In the city of Philadelphia, when weedy vacant lots were cleaned up and brightened with beautiful flowers and trees, nearby residents also brightened—in overall mental health. This proved especially true for those who struggled economically.

“There’s a growing body of evidence that green space can have an impact on mental health,” said Dr. Eugenia South, “and that’s particularly important for people living in poorer neighborhoods.” South, a faculty member at the University of Pennsylvania’s Perelman School of Medicine, is coauthor of a study on the subject.

The downtrodden people of Israel and Judah found fresh hope in the prophet Isaiah’s vision of their beautiful restoration by God. Amid all the doom and judgment Isaiah foretold, this bright promise takes root: “The desert and the parched land will be glad; the wilderness will rejoice and blossom. Like the crocus, it will burst into bloom; it will rejoice greatly and shout for joy” (Isaiah 35:1–2).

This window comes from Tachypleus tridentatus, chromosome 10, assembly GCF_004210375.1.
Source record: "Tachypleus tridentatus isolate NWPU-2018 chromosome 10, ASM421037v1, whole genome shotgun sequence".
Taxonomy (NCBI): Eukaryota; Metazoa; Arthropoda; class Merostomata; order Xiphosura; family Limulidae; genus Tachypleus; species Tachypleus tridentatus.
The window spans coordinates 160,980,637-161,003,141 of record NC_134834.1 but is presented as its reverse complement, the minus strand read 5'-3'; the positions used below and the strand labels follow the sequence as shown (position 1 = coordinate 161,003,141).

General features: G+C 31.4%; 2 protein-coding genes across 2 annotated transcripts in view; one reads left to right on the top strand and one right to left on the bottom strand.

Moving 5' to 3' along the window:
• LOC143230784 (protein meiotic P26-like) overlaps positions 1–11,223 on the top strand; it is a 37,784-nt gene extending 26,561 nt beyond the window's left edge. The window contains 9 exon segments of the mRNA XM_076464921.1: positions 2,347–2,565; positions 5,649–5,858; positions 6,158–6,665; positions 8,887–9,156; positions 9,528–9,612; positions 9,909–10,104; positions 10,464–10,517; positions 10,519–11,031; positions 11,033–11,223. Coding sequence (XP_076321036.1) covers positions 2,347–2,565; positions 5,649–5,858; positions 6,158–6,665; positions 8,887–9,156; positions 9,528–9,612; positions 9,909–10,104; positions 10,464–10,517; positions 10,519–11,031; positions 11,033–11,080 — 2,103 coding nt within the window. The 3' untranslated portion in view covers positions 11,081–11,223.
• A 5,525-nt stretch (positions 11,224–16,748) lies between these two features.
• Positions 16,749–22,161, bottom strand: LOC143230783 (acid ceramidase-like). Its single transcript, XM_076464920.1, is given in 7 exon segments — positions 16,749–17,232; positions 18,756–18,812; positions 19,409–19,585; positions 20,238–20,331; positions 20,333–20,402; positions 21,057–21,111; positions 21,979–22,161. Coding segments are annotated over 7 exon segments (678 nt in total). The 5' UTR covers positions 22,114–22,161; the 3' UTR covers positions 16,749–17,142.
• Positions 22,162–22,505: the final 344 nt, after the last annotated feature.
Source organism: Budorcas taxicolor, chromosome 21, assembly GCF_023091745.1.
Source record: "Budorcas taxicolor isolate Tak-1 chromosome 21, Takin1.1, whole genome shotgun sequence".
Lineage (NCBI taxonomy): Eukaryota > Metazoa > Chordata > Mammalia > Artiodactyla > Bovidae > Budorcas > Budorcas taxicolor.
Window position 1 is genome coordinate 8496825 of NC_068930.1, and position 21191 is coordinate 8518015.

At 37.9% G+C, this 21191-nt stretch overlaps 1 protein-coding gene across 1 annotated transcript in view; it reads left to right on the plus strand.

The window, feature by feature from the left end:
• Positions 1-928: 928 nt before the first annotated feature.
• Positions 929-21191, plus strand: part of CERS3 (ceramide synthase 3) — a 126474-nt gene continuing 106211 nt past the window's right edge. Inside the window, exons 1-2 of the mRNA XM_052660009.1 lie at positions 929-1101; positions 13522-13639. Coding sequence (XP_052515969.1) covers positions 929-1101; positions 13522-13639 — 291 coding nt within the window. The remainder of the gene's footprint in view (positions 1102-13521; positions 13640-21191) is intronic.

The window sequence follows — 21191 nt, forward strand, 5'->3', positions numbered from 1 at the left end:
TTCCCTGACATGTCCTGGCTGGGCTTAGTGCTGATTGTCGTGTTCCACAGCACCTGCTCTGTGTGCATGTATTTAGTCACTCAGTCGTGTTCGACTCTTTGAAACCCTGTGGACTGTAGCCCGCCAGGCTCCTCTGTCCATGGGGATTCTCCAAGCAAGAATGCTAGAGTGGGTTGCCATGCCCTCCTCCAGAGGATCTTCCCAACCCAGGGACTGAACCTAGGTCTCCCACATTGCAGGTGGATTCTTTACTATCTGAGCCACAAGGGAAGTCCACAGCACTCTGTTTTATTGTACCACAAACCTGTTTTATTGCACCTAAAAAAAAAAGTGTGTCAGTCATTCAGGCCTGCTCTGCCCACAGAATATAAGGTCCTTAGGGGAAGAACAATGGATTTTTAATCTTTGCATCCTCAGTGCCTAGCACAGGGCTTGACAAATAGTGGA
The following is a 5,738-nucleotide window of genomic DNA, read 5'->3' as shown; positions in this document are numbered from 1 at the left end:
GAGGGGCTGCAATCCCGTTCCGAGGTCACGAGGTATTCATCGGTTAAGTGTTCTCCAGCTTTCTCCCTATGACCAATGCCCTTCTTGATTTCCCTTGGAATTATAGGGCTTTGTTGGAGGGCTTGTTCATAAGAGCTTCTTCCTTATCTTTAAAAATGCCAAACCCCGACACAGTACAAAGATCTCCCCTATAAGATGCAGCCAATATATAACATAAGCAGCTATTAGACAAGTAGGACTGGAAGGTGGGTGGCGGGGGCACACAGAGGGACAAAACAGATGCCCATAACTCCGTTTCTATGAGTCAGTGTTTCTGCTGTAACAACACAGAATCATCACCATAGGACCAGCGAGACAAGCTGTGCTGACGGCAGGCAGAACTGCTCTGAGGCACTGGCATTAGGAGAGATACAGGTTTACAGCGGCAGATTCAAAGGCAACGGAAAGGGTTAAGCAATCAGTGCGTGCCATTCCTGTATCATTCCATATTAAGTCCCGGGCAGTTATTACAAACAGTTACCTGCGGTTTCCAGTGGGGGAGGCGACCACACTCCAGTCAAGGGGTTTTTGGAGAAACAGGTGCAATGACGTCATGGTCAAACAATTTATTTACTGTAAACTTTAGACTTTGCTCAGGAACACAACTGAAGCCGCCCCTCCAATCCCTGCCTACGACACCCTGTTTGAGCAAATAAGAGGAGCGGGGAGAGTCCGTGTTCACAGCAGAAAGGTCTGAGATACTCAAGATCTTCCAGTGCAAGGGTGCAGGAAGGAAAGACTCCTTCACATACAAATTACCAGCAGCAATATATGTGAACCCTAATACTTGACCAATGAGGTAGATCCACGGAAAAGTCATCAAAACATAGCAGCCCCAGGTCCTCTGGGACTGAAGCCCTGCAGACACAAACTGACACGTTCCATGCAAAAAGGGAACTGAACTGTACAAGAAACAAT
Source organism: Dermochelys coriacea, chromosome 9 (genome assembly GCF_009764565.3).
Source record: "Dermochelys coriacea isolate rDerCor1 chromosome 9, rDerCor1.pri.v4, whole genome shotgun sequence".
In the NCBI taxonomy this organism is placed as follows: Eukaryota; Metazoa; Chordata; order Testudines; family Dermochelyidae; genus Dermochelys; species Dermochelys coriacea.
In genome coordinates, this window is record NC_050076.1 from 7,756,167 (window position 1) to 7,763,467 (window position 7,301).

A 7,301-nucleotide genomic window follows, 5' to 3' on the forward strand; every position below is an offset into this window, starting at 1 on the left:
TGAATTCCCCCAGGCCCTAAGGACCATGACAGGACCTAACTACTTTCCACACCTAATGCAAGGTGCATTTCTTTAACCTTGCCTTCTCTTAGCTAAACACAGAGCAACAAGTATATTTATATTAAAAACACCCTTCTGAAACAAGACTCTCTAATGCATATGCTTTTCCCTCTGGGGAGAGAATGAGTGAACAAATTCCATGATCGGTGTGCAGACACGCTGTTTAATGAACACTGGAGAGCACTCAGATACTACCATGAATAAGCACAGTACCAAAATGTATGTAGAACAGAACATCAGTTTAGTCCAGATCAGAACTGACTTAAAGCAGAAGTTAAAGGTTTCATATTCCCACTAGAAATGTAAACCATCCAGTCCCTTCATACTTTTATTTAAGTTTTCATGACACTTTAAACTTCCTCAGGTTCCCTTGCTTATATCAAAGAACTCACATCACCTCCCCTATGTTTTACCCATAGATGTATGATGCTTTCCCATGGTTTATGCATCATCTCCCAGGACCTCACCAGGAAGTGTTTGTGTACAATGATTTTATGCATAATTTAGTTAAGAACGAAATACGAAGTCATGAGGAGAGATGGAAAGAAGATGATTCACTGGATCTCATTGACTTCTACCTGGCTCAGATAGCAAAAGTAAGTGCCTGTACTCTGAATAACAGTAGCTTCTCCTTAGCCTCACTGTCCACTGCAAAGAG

No matter our situation today, we too can rejoice in the beautiful ways our heavenly Father restores us with fresh hope, including through His creation. When we feel down, reflecting on His glory and splendor will bolster us. “Strengthen the feeble hands, steady the knees that give way,” Isaiah encouraged (v. 3).

A few flowers can rekindle our hope? A prophet said yes. So does our hope-giving God.

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